resistance as listed in the column 5 of Table 3. By considering the light penetration, Tx, through the nominated Mo thickness and generated more current, the light harvest gain can be expressed as Gain = (1+Tx )F F/F F0 , where F F0 is the ideal fill factor when the ideality factor is equal to one. For a best CIGS cell with an open circuit voltage, Voc =0.690 V and an short circuit current, Jsc = 35.5 mA [21]; the F F0 = 0.8445 in the one-diode model. The final gain at sunlight harvest is listed in the last column of Table 3. From this calculated result, we can see the series resistance prevents us from using the double side CIGS design to increase the light harvest unless we can further reduce the series resistance of Mo layer significantly. For example, a thin Mo layer of 10 nm would allows about 48% of sunlight penetrating through Mo layer to the active CIGS layer, which could increase the sunlight harvest from the other side. The solar cell efficiency may increase 48% if both sides of the cell are illustrated by the same amount of light. However, the increase of series resistance results in a 72% decrease of the fill factor. Thus, the gain increase only less than 6% and did not reach 48% as original excepted. In reality, the resistance goes up to 75Ω/ instead of the calculated 5.4Ω/ used in our calculation using a highly ideal model. It is evident that the idea of a double side CIGS solar cell is not feasible if the series resistance is still too high. The resistance can be further reduced by choosing the right dimensions of segments and pitch of fingers on the interconnect or using a thick mesh design which can reduce the series resistance while still allow most of the light penetrating through. Keeping the Mo layer in vacuum or inert gas environment all the time before the deposition of sequential CIGS layer can solve the problem of oxidation formation on the surface. Sputtering Mo layer together with the aid of ion bombardment and applying bias on the substrates might also reduce the thin film resistance approaching the bulk Mo value [22].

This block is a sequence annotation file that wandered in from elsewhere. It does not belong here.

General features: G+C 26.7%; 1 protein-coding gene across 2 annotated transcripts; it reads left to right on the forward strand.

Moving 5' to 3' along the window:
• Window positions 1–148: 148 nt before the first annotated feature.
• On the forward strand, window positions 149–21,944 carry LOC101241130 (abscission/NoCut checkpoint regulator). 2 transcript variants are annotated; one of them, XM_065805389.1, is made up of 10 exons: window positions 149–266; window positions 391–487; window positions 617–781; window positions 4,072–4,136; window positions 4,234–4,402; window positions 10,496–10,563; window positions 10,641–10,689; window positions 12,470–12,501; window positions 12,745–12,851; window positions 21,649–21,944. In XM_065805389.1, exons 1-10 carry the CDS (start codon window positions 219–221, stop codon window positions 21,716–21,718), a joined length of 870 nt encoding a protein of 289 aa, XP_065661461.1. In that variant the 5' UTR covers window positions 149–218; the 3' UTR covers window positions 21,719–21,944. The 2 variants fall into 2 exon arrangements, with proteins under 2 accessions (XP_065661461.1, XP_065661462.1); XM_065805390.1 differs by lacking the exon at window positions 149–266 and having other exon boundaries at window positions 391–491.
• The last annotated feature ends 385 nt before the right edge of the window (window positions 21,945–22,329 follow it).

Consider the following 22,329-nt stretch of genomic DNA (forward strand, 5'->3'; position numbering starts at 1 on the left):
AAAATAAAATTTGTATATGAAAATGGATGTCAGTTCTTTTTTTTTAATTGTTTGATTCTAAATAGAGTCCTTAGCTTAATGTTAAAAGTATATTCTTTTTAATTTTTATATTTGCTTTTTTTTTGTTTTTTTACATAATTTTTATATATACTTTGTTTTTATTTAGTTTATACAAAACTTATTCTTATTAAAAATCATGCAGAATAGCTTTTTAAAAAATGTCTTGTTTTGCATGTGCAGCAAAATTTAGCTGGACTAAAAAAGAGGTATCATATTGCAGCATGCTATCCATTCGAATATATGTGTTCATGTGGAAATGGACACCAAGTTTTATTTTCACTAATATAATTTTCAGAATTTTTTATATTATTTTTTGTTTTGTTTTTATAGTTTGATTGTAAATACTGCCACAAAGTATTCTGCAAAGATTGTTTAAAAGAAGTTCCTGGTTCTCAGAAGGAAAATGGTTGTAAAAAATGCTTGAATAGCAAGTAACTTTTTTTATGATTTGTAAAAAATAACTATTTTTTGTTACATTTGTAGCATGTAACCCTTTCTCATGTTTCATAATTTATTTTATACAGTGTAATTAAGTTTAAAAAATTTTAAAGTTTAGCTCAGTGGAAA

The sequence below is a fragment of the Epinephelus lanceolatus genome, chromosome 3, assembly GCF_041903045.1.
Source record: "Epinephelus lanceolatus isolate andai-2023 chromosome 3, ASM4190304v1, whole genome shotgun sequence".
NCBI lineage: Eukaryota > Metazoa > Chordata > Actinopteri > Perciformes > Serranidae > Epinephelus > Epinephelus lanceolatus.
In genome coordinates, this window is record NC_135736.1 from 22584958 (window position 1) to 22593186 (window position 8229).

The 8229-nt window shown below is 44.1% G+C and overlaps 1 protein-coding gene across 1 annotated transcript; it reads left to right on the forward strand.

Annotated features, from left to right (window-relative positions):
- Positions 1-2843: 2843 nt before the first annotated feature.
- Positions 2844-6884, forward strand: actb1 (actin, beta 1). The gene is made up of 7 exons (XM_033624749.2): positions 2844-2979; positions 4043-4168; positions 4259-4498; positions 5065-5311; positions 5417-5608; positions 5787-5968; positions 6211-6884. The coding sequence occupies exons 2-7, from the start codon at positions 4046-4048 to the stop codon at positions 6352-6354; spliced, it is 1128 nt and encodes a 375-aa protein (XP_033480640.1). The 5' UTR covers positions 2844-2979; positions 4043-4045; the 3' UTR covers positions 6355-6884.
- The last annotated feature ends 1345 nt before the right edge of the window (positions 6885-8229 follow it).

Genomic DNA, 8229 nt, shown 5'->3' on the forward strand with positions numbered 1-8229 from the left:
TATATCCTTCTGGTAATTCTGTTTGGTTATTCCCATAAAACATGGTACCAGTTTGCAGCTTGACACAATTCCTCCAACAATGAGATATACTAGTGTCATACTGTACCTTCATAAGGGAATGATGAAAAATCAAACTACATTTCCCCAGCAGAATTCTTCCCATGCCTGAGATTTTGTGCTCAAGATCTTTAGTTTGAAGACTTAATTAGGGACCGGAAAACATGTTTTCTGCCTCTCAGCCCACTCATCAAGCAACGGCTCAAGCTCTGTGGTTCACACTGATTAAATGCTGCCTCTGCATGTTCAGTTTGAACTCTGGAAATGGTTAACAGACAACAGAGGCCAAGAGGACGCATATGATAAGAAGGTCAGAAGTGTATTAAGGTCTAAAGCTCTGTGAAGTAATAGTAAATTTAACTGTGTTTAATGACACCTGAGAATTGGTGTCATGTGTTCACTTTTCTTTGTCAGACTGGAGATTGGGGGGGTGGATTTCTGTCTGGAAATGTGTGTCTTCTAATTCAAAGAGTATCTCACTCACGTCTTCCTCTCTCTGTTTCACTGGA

In conclusion, a thickness dependent study of physical properties of Mo layer for the CIGS solar cell was investigated. We found the tensile stress of about 5 ∼ 7 GPa for the Mo films on glass substrates. To solve this problem, Mo bilayer fabrication under different Ar pressures should be adopted. The X-ray reflectivity results show that: when the thickness more than 20 nm, the surface roughness increase following the random thin film growth model. The high sheet resistance at thinner film may be contributed from the oxidation layer and island growth mode. The high series resistance prohibits a design of double side CIGS solar cell unless a further design of lower series resistance of Mo layer can be prepared.

References [1] Y. Kamikawa-Shimizu, S. Shimada, M Watanabe, et al., Phys. Status Solidi A. 206, 1063 (2009). [2] E. E. van Dyk and E. L. Meyer, Renewable Energy 29, 333 (2004). [3] M. A. Contreras, M. J. Romero, and R. Noufi, Thin Solid Films 511, 51 (2006).

VOL. 50

[4] [5] [6] [7] [8] [9] [10] [11] [12] [13] [14] [15] [16] [17] [18] [19] [20] [21] [22]



G. Hanna, T. Glatzel, S. Sadewasser, et al., Appl. Phys. A 82, 1 (2006). S. Chaisitsak, A. Yamada, and M. Konagai, Japanese J. of Appl. Phys. 41, 507 (2002). T. J. Vink, M. A. J. Somers, J. L. C. Daams, et al., J. of Appl. Phys. 70, 4301 (1991). J. H. Scofield, A. Duda, D. Albin, et al., Thin Solid Films 260, 26 (1995). O. Fruchart, S. Jaren, and J. Rothman, Appl. Surf. Sci. 135, 218 (1998). T. Schlenker, V. Laptev, H. W. Schock, et al., Thin Solid Films 480-481, 29 (2005). H. C. Su, C. H. Lee, M. Z. Lin, et al., Chin. J. Phys. (Taipei) 50, 291 (2012). C. H. Lee, W. Y. Pen, M. Z. Lin, et al., Inter. J. Nano-science 2, 343 (2003). K. L. Tsang, C. H. Lee, Y. C. Jean, et al., Rev. Sci. Instru. 66, 1814 (1995). M. Kardar, G. Parisi, and Y.C. Zhnag, Phys. Rev. Lett. 56, 889 (1989). T. W. Huang, H. Y. Lee, Y. W. Hsieh, et al., J. Crystal Growth 237, 492 (2002). H. Y. Lee, T. W. Huang, C. H. Lee, et al., J. Appl. Cryst. 41, 356 (2008). C. H. Lee, H. Y. Lee, K. S. Liang, et al., Physica B248, 109 (1998). C. H. Lee and Y. D. Tzeng, Thin Solid Films 517, 5116 (2009). J. R. Bosnell and U. C. Voisey, Thin Solid Films 6, 107(1970). L. Assmann, J. C. Bern`ede, A. Drici, et al., Appl. Surf. Sci. 246, 159 (2005). I. Vavra and S Luby, Thin Solid Films 69, 169(1980). I. Repins, M. A. Contreras, B. Egaas, et al., Prog. in Photovoltaics 16, 235 (2008). G. Gordillo, M. Grizalez, and L. C.Hernandez, Sol. Energy Mater. Sol.Cells 51, 327 (1998).